LED technology has greatly changed the face of the lighting market: In just a few years, lighting systems have become twice as efficient and half as expensive. Planners are challenged to keep track of the fast technological developments occurring as they work with clients to find the most cost-effective solutions. In this webinar on Advanced Lighting Solutions for Retrofitting Buildings researchers of the IEA Solar Heating and Cooling (IEA SHC) Programme will talk about the potential in lighting retrofit, introduce advanced solutions, and present an interactive electronic source book and toolbox called The lighting Retrofit Adviser. All stakeholders are invited to join the webinar scheduled online for 1.5 hours on Tuesday, 21 March 2017, from 2 to 3:30 p.m. Central European Time (time zone includes Berlin, Brussels, and Copenhagen). You can register online.
With Procter & Gamble and Siemens subsidiary Trench, Vicot Solar Technology has two prominent references in China to showcase the successful integration of solar heat into industrial processes. The plant at Trench High Voltage Products (THVP) in Shenyang (see photo) came online in November 2014 and has since been operated by THVP itself. Backed up by an oil heating unit, the system’s parabolic trough collectors with 3,255 m² of aperture area provide heat at 150 °C for processes in the electronics factory and supply the heating systems of the 33,000 m² office and the production facilities in winter.
Huge potential but little implementation so far – this is how one could describe the global situation of Solar Heat for Industrial Processes (SHIP). Although experts acknowledge that process heat shows the greatest potential of all solar heating and cooling applications, the share of SHIP systems in total installed solar thermal capacity has remained below 1 %. To tackle some of the barriers, such as missing standardisation, system costs and reliability, the INSHIP project funded by EU Horizon 2020 was launched in early 2017. It aims to devise a European Common Research and Innovation Agenda (ECRIA) on SHIP within the next four years. The project is coordinated by the German Fraunhofer Institute for Solar Energy Systems ISE and involves 28 European research institutions from twelve countries.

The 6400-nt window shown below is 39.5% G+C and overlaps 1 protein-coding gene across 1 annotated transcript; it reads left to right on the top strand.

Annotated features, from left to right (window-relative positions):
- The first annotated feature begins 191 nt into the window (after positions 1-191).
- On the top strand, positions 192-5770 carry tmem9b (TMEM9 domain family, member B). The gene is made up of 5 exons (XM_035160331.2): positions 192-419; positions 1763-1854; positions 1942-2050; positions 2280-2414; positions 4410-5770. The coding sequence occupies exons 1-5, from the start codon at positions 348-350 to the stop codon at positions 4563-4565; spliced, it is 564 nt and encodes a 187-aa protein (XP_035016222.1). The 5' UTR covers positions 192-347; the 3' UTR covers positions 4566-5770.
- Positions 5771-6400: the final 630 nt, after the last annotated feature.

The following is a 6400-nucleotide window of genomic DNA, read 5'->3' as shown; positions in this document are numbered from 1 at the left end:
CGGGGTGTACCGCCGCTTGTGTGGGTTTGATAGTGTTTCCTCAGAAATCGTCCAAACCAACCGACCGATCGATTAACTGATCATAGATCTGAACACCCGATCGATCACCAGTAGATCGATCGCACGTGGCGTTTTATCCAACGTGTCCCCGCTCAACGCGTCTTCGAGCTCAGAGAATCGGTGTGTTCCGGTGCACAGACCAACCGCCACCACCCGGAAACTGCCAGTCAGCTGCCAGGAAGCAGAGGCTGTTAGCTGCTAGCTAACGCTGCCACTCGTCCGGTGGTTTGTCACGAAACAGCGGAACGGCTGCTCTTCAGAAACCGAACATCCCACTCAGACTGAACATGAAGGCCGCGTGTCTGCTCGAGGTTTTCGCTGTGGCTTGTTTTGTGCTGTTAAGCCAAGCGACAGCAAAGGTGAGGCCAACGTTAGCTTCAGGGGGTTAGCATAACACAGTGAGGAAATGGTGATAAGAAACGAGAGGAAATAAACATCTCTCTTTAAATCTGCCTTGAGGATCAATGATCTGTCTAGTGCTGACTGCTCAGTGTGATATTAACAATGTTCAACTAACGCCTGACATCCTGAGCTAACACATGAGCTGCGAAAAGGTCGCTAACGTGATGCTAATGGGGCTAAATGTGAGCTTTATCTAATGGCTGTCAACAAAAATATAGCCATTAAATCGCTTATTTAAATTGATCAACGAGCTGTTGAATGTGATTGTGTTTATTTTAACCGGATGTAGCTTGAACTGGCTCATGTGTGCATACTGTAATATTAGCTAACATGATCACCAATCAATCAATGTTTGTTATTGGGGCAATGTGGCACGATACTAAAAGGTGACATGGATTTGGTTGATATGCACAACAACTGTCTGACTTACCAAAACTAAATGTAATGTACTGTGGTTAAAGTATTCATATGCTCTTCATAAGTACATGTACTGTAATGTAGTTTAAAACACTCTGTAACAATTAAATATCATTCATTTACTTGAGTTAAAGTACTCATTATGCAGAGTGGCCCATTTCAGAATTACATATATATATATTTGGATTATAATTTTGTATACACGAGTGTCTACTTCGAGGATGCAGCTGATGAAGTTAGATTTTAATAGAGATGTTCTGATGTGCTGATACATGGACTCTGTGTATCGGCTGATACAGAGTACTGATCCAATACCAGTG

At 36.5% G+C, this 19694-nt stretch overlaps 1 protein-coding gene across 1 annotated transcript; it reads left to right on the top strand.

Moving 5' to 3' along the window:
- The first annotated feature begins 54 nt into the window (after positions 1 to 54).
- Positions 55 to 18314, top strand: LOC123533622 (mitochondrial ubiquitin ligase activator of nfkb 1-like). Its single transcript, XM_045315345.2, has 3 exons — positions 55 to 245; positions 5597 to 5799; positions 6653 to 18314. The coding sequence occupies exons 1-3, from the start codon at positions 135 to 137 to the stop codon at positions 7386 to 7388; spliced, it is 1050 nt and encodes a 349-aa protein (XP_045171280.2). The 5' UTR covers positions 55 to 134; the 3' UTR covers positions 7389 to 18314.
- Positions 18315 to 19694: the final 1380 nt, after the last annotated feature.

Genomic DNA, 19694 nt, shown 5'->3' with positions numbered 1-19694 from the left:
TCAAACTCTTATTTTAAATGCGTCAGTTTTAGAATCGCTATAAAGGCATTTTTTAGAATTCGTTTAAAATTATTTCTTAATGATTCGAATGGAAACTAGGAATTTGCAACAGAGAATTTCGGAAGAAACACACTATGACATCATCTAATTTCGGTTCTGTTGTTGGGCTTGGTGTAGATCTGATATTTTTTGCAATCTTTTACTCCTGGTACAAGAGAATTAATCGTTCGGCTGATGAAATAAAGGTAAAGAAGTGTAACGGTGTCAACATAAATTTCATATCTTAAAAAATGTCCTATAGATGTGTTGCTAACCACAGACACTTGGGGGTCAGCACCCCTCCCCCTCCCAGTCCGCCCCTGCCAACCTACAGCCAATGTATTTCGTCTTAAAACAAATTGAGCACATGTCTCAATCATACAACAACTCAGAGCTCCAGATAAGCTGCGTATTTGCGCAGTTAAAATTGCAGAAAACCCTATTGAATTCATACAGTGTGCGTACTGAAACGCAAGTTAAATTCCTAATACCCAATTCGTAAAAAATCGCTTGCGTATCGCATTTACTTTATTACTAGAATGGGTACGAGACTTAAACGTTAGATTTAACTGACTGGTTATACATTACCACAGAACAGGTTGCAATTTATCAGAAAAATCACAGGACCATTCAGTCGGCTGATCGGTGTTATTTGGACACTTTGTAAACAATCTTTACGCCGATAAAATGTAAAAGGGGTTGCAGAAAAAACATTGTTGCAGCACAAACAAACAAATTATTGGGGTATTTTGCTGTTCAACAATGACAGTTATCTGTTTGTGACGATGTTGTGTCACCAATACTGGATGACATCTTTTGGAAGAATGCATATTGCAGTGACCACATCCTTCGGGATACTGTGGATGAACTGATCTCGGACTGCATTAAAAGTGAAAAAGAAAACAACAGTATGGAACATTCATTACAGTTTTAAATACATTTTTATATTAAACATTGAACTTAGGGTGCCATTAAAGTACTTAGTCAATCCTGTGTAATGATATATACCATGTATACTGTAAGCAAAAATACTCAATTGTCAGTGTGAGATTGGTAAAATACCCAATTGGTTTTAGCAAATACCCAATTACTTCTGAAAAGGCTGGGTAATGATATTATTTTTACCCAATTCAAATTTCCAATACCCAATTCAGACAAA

Lebanon seems to be one of only a handful of countries that are on track for meeting their solar thermal targets. The market statistics from the Lebanese Centre for Energy Conservation (LCEC) show around 250,000 m² of collector area were installed between 2009 and 2014, which exceeded the government’s aim of 190,000 m² for the same period. The second target set in 2009 – a collector area of 1 million m² by 2020 – is just as realistic, LCEC confirmed in its recently published National Renewable Energy Action Plan (NREAP) for the Republic of Lebanon 2016-2020 (see the attached document). The chart shows an estimated market increase of 600,000 m² between 2016 and 2020. The LCEC researchers and authors of Lebanon’s second NREAP also underline the importance of continuing the country’s financing mechanism.
During the last seven years, a group of scientists has monitored selected large solar thermal installations in Austria on behalf of the Austrian Climate and Energy Fund. The gathered data confirms that these plants have been reliable and produce satisfactory yields. Particularly the new generation of large-scale medium-temperature collectors either with a foil or with a second glass cover shows remarkable results in district heating use. The 2,490 m² solar field (see photo) which has fed heat into the district heating network of Graz, Austria, reached a yield of 489 kWh/m².